And as they move through the landscape, they create large pathways for other species to follow. They also rip up small trees and open areas for other grazers like zebras. Lastly, their dung also spreads seeds from several important plant species.
#4. Four-toed Hedgehog
- Atelerix albiventris
Also called African Pygmy Hedgehogs.
- Oval bodies, long snouts.
- Short protective spines with black centers and white bases and tips.
- Their undersides and faces are covered in soft white or brown fur.
Four-toed Hedgehogs get my vote for the CUTEST animal in Mali!
They are usually found roaming open areas of savanna and desert. But they can be hard to spot because they’re nocturnal and constantly on the move, searching for food. During the day, they take shelter and rest in burrows.
Four-toed Hedgehogs primarily feed on insects and spiders. Interestingly, they have a very high tolerance for toxins and can consume scorpions and venomous snakes without issue! And just in case food becomes scarce, they have the ability to enter a dormant state and live off stored fat for a period.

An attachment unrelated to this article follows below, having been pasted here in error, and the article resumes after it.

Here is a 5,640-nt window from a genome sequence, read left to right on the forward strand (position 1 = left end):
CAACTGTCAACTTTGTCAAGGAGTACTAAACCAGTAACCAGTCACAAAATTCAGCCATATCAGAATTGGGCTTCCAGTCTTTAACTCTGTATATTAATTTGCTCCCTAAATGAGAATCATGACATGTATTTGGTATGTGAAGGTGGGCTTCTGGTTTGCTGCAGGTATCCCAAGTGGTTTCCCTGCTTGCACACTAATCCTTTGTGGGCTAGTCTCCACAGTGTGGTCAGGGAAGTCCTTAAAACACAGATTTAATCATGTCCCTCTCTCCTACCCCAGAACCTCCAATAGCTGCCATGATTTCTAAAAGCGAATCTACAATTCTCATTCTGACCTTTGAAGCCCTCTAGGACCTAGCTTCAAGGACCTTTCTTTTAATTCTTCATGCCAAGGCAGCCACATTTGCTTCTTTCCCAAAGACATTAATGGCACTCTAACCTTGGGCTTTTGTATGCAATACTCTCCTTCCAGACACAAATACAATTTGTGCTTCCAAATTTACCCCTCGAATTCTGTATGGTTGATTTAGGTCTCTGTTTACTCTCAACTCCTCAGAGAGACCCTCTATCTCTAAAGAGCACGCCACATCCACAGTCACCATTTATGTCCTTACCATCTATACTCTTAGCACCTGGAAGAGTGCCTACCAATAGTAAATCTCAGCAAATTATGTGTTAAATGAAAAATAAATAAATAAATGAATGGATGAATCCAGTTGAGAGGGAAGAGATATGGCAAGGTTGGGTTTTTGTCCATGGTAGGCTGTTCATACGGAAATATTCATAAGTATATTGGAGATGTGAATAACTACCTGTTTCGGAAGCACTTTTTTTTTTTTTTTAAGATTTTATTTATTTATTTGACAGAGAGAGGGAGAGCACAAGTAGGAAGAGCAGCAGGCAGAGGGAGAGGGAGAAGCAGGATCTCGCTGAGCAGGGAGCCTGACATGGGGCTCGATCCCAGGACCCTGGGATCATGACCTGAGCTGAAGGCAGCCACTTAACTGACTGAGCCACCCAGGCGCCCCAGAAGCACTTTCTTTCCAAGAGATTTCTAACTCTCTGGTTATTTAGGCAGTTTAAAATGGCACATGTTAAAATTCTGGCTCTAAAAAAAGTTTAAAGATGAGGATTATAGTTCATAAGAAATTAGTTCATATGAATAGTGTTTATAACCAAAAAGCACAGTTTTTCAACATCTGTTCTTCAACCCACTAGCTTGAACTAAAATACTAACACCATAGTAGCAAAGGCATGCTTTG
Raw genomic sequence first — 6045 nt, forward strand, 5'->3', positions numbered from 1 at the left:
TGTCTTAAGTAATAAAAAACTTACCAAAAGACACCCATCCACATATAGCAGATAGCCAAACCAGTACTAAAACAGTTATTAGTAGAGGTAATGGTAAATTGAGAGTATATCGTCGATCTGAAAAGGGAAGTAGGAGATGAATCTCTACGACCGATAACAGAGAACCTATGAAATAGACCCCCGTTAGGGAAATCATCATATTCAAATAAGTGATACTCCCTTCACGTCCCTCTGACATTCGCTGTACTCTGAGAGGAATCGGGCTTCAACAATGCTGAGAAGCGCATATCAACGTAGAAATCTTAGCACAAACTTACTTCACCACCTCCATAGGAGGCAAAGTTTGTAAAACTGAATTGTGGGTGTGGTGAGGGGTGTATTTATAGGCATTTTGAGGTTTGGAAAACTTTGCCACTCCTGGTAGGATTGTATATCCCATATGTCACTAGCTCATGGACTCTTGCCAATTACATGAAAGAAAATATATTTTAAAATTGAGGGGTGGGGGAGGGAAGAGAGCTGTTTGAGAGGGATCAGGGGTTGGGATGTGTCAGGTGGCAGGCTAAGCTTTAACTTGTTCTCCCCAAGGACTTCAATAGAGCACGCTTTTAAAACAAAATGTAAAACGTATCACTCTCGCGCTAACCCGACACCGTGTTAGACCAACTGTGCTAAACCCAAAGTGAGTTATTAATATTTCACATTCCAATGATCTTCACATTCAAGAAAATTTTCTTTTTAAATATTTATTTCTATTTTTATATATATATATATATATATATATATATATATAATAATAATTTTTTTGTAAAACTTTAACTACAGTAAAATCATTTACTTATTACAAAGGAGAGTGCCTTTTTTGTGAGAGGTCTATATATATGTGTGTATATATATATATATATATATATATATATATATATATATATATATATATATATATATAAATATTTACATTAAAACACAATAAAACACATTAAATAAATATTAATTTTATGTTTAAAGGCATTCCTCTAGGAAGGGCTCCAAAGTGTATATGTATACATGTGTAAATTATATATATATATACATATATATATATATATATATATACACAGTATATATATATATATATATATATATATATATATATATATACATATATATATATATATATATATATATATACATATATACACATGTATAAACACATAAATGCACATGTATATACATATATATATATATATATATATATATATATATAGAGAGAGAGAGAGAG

When threatened, hedgehogs put their spines to good use and roll into a protective ball! If that doesn’t work, it will twitch to try and jab the spines into the predator. Unlike a porcupine, the spines on a hedgehog do NOT come out.
#5. Striped Ground Squirrel
- Euxerus erythropus
Euxerus erythropus. (2022, November 11). In Wikipedia.
- Their fur is typically similar to the soil color in their area and may range from brownish to reddish gray to yellowish gray.
- Look for a white or buff stripe down each side from shoulders to hindquarters, small ears, long, slightly curved claws, and a flattened, darker tail.
As the name suggests, Stiped Ground Squirrels DO NOT climb trees. Their claws are well-suited to digging and running across the ground but don’t allow them to climb well.
Female Striped Ground Squirrels tend to be highly social and often live in groups of 6 to 10. The males are mostly solitary but come together to mate with multiple females several times per year.
Females in the same group work together to build special burrows for their young that are lined with soft, dried grasses. These burrows typically have multiple emergency exits to help escape from predators. Life is tough for baby squirrels, as approximately 70% of them are lost!
#6. Gambian Sun Squirrel
- Heliosciurus gambianus